sat18feb2006—07w049d13%— 06h33m00s—0utc
In which I confess to be reading a blog in its entirety, reminisce about one of the first blogs I read, and use “Anyone lived in a pretty how town” as a tool to understand what’s so great about blogs.

I’m a fan of DHH (that’s David Heinemeier Hansson, but since no one, not me for sure, can type his name correctly, he’s usually called DHH). He is the creator of Ruby on Rails, a very smart programmer, and an even smarter manager. How can you not like someone with this in his about page?

I believe in change, ignorance (my own), love, and the power of motivation.

Anyway, out of a childish infatuation with his persona I’ve taken upon myself to read his blog, Loud Thinking, back to front, all 4 years of it. I’ve just read the first 24 posts from July 2001, and it has been a lot of fun.

For one thing, I feel like a scholar, tracing all the antecedents that lead to someone’s achievements, savoring the obscure details, going straight to the source, nosing around on the archives. It’s fascinating to see his development.

It also feels like if I were talking to his ghost of days gone by. Blogs are truly a new state of being (see the next post for more of that techno-boosterism). What’s surprising is how similar that ghost is to myself. How he also struggled with procrastination, also likes the same music that I like, also learned VIM, also loves to argue, also fears growing old, also has sleep disorders, also likes to pontificate once in a while.

Of course, there are also lots of differences. But I knew that already. What is amazing is how much you can have in common with someone apparently so different. One of the first bloggers I read — back in the day when reading a blog was something weird and shameful (“You read people’s diaries? What for?”) — put e.e.cummings’ Anyone lived in a pretty how town in her about page, and interpreted it as a love story between “anyone” and “noone” (here’s an interpretation in that vein). What she found tragic was how oblivious the townsfolk were to their love and grief:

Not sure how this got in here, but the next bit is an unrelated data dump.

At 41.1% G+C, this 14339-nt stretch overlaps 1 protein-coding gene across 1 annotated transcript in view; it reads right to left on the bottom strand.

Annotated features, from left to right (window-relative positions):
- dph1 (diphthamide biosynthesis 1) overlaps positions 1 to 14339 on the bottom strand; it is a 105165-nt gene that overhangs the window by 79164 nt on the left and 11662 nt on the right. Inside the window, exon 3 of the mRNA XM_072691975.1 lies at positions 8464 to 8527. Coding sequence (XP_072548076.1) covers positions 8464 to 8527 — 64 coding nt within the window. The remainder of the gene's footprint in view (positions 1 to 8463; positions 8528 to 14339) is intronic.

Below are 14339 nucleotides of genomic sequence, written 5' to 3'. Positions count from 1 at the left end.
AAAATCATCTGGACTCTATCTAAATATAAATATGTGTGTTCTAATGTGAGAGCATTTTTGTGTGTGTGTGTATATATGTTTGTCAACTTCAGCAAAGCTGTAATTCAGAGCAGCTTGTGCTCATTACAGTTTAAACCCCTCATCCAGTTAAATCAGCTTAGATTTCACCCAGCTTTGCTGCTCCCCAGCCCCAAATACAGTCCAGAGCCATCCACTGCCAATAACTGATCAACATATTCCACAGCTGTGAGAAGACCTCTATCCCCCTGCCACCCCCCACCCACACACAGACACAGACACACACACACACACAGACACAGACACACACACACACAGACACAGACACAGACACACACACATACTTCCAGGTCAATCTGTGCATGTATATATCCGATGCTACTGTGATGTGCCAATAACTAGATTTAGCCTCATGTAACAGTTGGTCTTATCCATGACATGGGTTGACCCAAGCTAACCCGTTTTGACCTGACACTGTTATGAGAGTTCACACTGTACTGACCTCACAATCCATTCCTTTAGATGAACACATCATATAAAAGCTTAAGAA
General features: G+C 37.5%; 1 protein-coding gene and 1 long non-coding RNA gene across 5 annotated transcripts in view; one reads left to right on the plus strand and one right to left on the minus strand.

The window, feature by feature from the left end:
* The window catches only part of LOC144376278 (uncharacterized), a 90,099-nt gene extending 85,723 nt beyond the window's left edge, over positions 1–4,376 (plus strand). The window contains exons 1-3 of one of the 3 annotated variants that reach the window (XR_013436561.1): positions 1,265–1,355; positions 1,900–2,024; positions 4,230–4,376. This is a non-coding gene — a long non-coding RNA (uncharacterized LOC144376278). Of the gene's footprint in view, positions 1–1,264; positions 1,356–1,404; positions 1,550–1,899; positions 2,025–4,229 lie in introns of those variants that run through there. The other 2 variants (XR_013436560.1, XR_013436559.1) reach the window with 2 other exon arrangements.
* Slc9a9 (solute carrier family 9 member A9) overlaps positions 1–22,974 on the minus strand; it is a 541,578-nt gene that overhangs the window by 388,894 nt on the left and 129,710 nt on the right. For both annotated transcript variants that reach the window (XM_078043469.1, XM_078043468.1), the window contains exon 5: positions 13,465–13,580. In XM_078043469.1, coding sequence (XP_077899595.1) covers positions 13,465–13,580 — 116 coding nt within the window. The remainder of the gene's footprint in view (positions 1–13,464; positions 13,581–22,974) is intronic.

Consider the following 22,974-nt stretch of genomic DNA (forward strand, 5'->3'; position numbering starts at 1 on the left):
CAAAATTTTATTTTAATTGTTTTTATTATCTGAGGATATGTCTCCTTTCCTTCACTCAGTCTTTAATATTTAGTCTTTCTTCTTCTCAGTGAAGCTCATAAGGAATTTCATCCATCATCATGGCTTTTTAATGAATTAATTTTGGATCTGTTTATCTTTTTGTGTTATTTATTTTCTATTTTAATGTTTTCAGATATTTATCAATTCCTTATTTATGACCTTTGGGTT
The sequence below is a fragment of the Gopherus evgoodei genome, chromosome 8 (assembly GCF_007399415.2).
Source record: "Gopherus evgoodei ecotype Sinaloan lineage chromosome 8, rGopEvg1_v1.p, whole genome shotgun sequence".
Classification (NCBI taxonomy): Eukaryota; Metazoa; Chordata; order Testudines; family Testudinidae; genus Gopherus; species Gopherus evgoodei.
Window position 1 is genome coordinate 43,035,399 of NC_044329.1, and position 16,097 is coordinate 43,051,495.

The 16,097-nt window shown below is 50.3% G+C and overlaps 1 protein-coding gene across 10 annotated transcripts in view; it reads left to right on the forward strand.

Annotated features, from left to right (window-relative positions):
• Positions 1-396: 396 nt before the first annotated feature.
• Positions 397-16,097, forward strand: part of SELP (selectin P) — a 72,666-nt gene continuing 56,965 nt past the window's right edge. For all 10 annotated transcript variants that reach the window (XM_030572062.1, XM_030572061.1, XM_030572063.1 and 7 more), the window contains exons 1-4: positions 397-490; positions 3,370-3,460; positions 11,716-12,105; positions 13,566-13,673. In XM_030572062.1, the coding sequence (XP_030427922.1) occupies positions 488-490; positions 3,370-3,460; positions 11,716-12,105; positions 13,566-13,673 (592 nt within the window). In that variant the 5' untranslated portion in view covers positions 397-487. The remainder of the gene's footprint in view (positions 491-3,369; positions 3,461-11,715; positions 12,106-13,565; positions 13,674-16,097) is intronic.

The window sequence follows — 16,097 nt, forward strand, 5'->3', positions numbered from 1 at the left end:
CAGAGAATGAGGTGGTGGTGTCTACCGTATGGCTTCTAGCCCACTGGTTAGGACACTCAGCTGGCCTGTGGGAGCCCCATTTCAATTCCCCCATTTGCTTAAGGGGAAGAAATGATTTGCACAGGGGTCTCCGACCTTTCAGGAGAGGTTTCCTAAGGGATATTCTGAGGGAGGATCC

Women and men (both little and small)
cared for anyone not at all
they sowed their isn’t they reaped their same
sun moon stars rain

So what she treasured in blogs (this is all from memory, I’ve never been able to find her blog again) was their ability to let you see behind “anyone” and “noone”. They put you in contact with people you’d probably never even meet, let alone talk to, and show you that, in the end, they’re not so different from yourself — they also struggle, love, fear, and fail, just like you do.

My favorite from those 24 first posts? Refusing to let an identity mask run my life, hands down.

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